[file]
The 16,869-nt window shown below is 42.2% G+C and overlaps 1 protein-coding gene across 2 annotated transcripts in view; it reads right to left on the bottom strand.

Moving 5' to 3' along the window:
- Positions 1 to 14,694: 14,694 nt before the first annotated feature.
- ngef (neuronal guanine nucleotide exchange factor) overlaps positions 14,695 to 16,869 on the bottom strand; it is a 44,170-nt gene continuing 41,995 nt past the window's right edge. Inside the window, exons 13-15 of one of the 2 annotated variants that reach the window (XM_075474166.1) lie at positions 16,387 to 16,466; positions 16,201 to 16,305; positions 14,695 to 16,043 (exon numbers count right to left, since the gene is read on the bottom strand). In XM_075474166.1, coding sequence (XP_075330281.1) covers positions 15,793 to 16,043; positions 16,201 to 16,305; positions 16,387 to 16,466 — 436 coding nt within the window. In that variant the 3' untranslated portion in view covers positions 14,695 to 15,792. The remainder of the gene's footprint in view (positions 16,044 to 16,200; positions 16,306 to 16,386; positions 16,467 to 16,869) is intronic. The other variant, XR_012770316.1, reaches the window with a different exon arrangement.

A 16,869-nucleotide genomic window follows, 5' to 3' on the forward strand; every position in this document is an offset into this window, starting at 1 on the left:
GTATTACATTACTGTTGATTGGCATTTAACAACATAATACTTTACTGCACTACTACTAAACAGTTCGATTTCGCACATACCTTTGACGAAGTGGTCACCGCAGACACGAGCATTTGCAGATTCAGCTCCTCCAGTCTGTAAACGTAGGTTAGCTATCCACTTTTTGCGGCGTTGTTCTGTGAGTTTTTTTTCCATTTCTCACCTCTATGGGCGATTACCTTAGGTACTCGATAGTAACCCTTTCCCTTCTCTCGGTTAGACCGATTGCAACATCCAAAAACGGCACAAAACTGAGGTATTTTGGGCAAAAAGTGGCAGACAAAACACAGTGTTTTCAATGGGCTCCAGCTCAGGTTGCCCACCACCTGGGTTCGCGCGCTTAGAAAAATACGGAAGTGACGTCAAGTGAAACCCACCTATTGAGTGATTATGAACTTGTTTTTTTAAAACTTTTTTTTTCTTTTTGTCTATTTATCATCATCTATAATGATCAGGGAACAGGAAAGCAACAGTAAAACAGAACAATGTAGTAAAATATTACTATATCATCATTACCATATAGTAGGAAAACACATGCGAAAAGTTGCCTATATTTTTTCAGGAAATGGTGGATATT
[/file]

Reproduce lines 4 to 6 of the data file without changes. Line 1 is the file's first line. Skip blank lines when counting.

- ngef (neuronal guanine nucleotide exchange factor) overlaps positions 14,695 to 16,869 on the bottom strand; it is a 44,170-nt gene continuing 41,995 nt past the window's right edge. Inside the window, exons 13-15 of one of the 2 annotated variants that reach the window (XM_075474166.1) lie at positions 16,387 to 16,466; positions 16,201 to 16,305; positions 14,695 to 16,043 (exon numbers count right to left, since the gene is read on the bottom strand). In XM_075474166.1, coding sequence (XP_075330281.1) covers positions 15,793 to 16,043; positions 16,201 to 16,305; positions 16,387 to 16,466 — 436 coding nt within the window. In that variant the 3' untranslated portion in view covers positions 14,695 to 15,792. The remainder of the gene's footprint in view (positions 16,044 to 16,200; positions 16,306 to 16,386; positions 16,467 to 16,869) is intronic. The other variant, XR_012770316.1, reaches the window with a different exon arrangement.

A 16,869-nucleotide genomic window follows, 5' to 3' on the forward strand; every position in this document is an offset into this window, starting at 1 on the left:
GTATTACATTACTGTTGATTGGCATTTAACAACATAATACTTTACTGCACTACTACTAAACAGTTCGATTTCGCACATACCTTTGACGAAGTGGTCACCGCAGACACGAGCATTTGCAGATTCAGCTCCTCCAGTCTGTAAACGTAGGTTAGCTATCCACTTTTTGCGGCGTTGTTCTGTGAGTTTTTTTTCCATTTCTCACCTCTATGGGCGATTACCTTAGGTACTCGATAGTAACCCTTTCCCTTCTCTCGGTTAGACCGATTGCAACATCCAAAAACGGCACAAAACTGAGGTATTTTGGGCAAAAAGTGGCAGACAAAACACAGTGTTTTCAATGGGCTCCAGCTCAGGTTGCCCACCACCTGGGTTCGCGCGCTTAGAAAAATACGGAAGTGACGTCAAGTGAAACCCACCTATTGAGTGATTATGAACTTGTTTTTTTAAAACTTTTTTTTTCTTTTTGTCTATTTATCATCATCTATAATGATCAGGGAACAGGAAAGCAACAGTAAAACAGAACAATGTAGTAAAATATTACTATATCATCATTACCATATAGTAGGAAAACACATGCGAAAAGTTGCCTATATTTTTTCAGGAAATGGTGGATATT